The New Star Theatre of Varieties, 86 Snow Hill, Birmingham
Later - The Queen's Theatre and Opera House / The Metropole Theatre
The New Star Theatre of Varieties was situated on Birmingham's Snow Hill, a block down from Water Street, and opened on the 23rd of November 1885. The Theatre was designed by W. J. Ballard and built at a cost of £15,000 but wasn't successful and closed down later that year.
The Theatre was then reconstructed to the designs of Oliver Essex and reopened as the Queen's Theatre and Opera House on the 26th of December 1886 with a production of 'The Bohemian Girl.'
Under the management of Walter Melville in the early 1900s the Theatre had a change of name again, this time to the Metropole Theatre, with a capacity of nearly 1,600.
Right - A Photograph of Birmingham's Metropole Theatre, formerly the New Star Theatre of Varieties / Queen's Theatre and Opera House.
The Metropole closed down as a live Theatre in 1911 and was reopened as a Cinema operated by Joseph Levy. In January 1929 the Theatre was taken over by ABC who leased it to the Regent Circuit between 1933 and 1935, and it was later run by an independent operator from July 1938. The following year the Theatre was taken over by the Clifton Circuit in August but was bombed during the war in 1941 and remained closed until it was demolished in 1952.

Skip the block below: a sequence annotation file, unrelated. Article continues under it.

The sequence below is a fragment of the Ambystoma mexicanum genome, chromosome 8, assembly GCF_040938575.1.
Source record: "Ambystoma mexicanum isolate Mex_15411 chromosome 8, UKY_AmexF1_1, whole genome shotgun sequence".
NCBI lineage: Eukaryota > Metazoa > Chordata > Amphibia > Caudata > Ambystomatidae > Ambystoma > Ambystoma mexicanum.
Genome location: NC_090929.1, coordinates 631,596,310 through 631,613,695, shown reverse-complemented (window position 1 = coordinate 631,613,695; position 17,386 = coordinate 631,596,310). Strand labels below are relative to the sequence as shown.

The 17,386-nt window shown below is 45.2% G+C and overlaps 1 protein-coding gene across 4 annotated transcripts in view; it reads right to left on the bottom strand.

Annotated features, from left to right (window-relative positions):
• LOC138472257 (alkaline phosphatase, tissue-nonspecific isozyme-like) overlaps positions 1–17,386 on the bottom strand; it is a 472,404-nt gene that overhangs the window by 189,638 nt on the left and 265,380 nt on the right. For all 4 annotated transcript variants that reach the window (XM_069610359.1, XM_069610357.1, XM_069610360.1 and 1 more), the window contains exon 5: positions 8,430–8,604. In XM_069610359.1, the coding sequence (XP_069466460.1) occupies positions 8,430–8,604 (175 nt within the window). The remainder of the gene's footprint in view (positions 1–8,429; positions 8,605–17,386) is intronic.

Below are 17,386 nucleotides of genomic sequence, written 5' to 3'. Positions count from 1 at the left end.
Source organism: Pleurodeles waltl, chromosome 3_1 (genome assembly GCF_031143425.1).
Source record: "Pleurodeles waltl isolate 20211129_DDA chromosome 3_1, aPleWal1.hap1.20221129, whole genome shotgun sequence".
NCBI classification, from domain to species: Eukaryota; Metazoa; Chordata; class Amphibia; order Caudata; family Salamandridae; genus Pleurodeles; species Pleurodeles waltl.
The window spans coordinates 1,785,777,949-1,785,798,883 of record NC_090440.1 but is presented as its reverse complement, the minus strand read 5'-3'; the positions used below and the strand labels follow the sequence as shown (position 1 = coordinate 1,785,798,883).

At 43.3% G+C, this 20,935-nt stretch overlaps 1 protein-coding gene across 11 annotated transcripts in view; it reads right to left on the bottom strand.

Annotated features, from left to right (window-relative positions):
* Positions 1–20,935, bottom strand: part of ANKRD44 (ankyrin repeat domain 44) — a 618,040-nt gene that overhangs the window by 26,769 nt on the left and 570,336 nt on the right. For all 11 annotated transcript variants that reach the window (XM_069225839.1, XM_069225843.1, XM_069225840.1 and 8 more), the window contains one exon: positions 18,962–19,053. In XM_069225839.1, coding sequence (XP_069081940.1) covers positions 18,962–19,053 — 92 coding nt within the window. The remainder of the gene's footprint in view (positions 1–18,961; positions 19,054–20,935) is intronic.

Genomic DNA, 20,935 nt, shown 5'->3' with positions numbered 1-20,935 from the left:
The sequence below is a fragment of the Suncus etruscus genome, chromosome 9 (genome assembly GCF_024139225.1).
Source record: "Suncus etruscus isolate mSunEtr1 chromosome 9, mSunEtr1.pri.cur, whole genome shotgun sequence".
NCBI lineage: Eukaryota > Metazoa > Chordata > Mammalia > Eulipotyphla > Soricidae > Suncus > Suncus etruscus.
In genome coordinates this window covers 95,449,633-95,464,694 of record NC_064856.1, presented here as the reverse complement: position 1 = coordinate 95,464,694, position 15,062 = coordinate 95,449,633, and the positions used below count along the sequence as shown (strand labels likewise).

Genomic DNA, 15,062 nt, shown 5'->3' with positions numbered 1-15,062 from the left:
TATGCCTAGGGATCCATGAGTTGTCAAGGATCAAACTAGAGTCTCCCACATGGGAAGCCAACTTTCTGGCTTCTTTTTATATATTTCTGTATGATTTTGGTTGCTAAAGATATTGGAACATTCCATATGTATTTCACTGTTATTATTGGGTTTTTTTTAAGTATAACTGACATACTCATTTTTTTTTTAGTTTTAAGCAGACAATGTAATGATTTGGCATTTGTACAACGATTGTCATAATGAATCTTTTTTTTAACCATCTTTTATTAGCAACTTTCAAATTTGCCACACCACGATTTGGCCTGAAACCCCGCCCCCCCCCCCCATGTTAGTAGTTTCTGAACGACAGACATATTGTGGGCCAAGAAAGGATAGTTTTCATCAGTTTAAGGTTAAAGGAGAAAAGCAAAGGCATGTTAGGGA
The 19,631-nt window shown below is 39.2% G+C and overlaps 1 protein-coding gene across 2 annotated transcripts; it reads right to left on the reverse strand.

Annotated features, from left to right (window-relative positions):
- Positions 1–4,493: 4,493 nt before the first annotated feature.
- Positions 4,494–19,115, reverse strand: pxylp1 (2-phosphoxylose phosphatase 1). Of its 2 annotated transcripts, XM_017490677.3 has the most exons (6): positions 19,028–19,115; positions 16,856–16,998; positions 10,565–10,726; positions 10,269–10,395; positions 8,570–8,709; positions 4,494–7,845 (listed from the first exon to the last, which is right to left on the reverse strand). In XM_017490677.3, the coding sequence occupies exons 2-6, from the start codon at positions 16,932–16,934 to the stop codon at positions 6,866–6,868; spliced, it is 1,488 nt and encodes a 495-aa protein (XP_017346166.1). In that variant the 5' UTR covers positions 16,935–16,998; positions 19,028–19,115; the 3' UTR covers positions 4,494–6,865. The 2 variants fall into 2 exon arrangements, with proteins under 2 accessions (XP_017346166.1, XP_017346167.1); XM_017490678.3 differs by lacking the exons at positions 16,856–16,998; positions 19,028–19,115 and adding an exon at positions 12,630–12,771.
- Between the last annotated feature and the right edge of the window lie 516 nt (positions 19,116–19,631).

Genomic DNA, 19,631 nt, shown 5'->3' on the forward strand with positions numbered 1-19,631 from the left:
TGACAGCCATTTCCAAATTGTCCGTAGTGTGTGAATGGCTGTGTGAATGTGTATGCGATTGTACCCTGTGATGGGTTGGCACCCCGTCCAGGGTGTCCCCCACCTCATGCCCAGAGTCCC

In 1953 an Hotel was built on the site of the former Theatre, ironically this was designed by the Cinema Architects Harry Weedon and Partners. The building later became a YMCA, then a hostel for the homeless, and is today known as 'The Snow Hill' (See StreetView Image below).
There is a website dedicated to Snow Hill here.
If you have any more information
or images for this Theatre that you are willing to share, please Contact
Above - A Google StreetView Image of the site of the Metropole
Theatre, Birmingham today - Click
to Interact. Site details kindly sent in by David Humphries who says:-
'It is a fairly strange location for a theatre as it was in the Birmingham
Gun Quarter and almost half a mile from the city centre. However I
suspect that the demographics of the area would have been quite different
when the theatre was originally built. Having said that it is quite
understandable why after the war it was not rebuilt as a theatre,
as the area would by then have been predominantly manufacturing.'
You may find the following pages from this site of interest: